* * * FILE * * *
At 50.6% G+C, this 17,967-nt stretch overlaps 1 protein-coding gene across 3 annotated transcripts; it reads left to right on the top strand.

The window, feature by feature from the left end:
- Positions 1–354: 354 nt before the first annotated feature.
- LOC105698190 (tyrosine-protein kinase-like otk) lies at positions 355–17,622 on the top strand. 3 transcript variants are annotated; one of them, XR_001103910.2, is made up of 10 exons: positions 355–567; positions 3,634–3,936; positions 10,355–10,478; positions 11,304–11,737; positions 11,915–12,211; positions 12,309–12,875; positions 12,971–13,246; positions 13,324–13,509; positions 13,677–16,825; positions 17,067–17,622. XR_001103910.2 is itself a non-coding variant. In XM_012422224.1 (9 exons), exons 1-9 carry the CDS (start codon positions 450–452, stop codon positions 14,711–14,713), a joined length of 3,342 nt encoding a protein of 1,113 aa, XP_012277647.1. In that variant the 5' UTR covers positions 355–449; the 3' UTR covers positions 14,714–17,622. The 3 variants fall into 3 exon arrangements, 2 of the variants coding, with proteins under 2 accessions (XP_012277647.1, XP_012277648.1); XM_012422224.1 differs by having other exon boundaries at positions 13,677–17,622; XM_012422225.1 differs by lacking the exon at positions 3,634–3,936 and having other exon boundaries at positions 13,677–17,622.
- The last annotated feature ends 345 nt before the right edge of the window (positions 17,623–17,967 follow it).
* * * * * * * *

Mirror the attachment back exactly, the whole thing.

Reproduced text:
At 50.6% G+C, this 17,967-nt stretch overlaps 1 protein-coding gene across 3 annotated transcripts; it reads left to right on the top strand.

The window, feature by feature from the left end:
- Positions 1–354: 354 nt before the first annotated feature.
- LOC105698190 (tyrosine-protein kinase-like otk) lies at positions 355–17,622 on the top strand. 3 transcript variants are annotated; one of them, XR_001103910.2, is made up of 10 exons: positions 355–567; positions 3,634–3,936; positions 10,355–10,478; positions 11,304–11,737; positions 11,915–12,211; positions 12,309–12,875; positions 12,971–13,246; positions 13,324–13,509; positions 13,677–16,825; positions 17,067–17,622. XR_001103910.2 is itself a non-coding variant. In XM_012422224.1 (9 exons), exons 1-9 carry the CDS (start codon positions 450–452, stop codon positions 14,711–14,713), a joined length of 3,342 nt encoding a protein of 1,113 aa, XP_012277647.1. In that variant the 5' UTR covers positions 355–449; the 3' UTR covers positions 14,714–17,622. The 3 variants fall into 3 exon arrangements, 2 of the variants coding, with proteins under 2 accessions (XP_012277647.1, XP_012277648.1); XM_012422224.1 differs by having other exon boundaries at positions 13,677–17,622; XM_012422225.1 differs by lacking the exon at positions 3,634–3,936 and having other exon boundaries at positions 13,677–17,622.
- The last annotated feature ends 345 nt before the right edge of the window (positions 17,623–17,967 follow it).